Passing

Signet Classics (an imprint of Penguin Random House)
2021-07-06 (Originally published in 1929)
176 Pages
4-3/16 x 6-3/4
Paperback ISBN: 9780593437841
Ebook ISBN: 9780593439074

Nella Larsen (1891–1964)

Introduction by Brit Bennett

Nella Larsen’s fascinating exploration of race and identity—the inspiration for the Netflix film directed by Rebecca Hall, starring Tessa Thompson and Ruth Negga.

This Signet Classics edition of Passing includes an Introduction by Brit Bennett, the bestselling author of The Vanishing Half.

Irene Redfield is a Black woman living an affluent, comfortable life with her husband and children in the thriving neighborhood of Harlem in the 1920s. When she reconnects with her childhood friend Clare Kendry, who is similarly light-skinned, Irene discovers that Clare has been passing for a white woman after severing ties to her past—even hiding the truth from her racist husband.

Clare finds herself drawn to Irene’s sense of ease and security with her Black identity and longs for the community (and, increasingly, the woman) she lost. Irene is both riveted and repulsed by Clare and her dangerous secret, as Clare begins to insert herself—and her deception—into every part of Irene’s stable existence. First published in 1929, Larsen’s brilliant examination of the various ways in which we all seek to “pass,” is as timely as ever.

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A Death in Harlem, A Novel

Posted in Books, Media Archive, Novels, Passing, United States on 2019-10-07 00:44Z by Steven

A Death in Harlem, A Novel

Northwestern University Press
2019-09-15
248 pages
Trim size 6 x 9
Trade Paper ISBN: 978-0-8101-4081-3
E-Book ISBN: 978-0-8101-4082-0

Karla FC Holloway, James. B. Duke Professor Emerita of English and Law
Duke University, Durham, North Carolina

In A Death in Harlem, famed scholar Karla FC Holloway weaves a mystery in the bon vivant world of the Harlem Renaissance. Taking as her point of departure the tantalizingly ambiguous “death by misadventure” at the climax of Nella Larsen’s Passing, Holloway accompanies readers to the sunlit boulevards and shaded sidestreets of Jazz Age New York. A murder there will test the mettle, resourcefulness, and intuition of Harlem’s first “colored” policeman, Weldon Haynie Thomas.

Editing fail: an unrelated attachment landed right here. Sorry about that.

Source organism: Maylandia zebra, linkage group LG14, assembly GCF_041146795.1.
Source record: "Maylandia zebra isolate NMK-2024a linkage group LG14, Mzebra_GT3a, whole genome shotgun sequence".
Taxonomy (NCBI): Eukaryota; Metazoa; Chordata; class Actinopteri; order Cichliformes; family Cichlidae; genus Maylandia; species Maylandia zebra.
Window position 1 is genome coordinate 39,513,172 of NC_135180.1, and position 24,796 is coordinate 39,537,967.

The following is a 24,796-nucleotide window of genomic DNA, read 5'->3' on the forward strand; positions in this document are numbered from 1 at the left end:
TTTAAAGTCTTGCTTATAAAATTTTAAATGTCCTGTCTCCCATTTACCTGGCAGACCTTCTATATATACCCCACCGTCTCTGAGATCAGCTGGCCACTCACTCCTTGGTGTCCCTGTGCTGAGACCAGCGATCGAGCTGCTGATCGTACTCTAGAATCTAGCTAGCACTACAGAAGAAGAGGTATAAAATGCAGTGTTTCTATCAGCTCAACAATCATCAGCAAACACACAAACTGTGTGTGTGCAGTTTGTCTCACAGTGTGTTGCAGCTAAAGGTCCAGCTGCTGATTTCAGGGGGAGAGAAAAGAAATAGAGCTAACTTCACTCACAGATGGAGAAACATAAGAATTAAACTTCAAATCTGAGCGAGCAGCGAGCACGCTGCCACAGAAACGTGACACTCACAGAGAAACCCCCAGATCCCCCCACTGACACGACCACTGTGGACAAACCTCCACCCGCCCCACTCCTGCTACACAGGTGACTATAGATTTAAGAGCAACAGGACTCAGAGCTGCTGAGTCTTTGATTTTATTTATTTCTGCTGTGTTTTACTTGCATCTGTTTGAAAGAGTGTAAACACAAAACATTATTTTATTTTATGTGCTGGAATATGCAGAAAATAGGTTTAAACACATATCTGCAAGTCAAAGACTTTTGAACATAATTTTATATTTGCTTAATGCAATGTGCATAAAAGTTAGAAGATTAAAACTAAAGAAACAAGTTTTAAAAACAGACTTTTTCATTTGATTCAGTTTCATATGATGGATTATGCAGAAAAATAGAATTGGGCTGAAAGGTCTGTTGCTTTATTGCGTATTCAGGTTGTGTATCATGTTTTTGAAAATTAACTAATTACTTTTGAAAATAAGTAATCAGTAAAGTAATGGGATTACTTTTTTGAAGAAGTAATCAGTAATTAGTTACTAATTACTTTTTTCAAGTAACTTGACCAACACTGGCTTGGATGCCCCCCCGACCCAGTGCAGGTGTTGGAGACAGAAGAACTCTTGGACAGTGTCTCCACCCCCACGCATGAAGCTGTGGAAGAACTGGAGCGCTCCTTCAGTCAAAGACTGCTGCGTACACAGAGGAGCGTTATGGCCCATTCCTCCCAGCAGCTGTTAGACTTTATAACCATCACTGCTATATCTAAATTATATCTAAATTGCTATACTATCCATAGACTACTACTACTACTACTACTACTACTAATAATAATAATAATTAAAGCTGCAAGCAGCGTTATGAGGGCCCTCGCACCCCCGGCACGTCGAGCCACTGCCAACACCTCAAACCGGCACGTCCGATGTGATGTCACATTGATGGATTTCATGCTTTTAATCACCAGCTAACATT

Clear glass towers rising in Manhattan belie a city where people are often not what they seem. For some here, identity is a performance of passing—passing for another race, for another class, for someone safe to trust. Thomas’s investigation illuminates the societies and secret societies, the intricate code of manners, the world of letters, and the broad social currents of 1920s Harlem.

A Death in Harlem is an exquisitely crafted, briskly paced, and impeccably stylish journey back to a time still remembered as a peak of American glamour. It introduces Holloway as a fresh voice in storytelling, and Weldon Haynie Thomas as an endearing and unforgettable detective.

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Color Me In, A Novel

Posted in Books, Judaism, Media Archive, Novels, Passing, Religion, United States on 2019-08-20 13:28Z by Steven

Color Me In, A Novel

Delacorte Press (an imprint of Penguin Random House)
2019-08-20
384 pages
Hardcover ISBN: 9780525578239
eBook ISBN: 9780525578246
Audiobook ISBN: 9781984889140

Natasha Díaz

Color Me In

Debut YA author Natasha Díaz pulls from her personal experience to inform this powerful coming-of-age novel about the meaning of friendship, the joyful beginnings of romance, and the racism and religious intolerance that can both strain a family to the breaking point and strengthen its bonds.

Who is Nevaeh Levitz?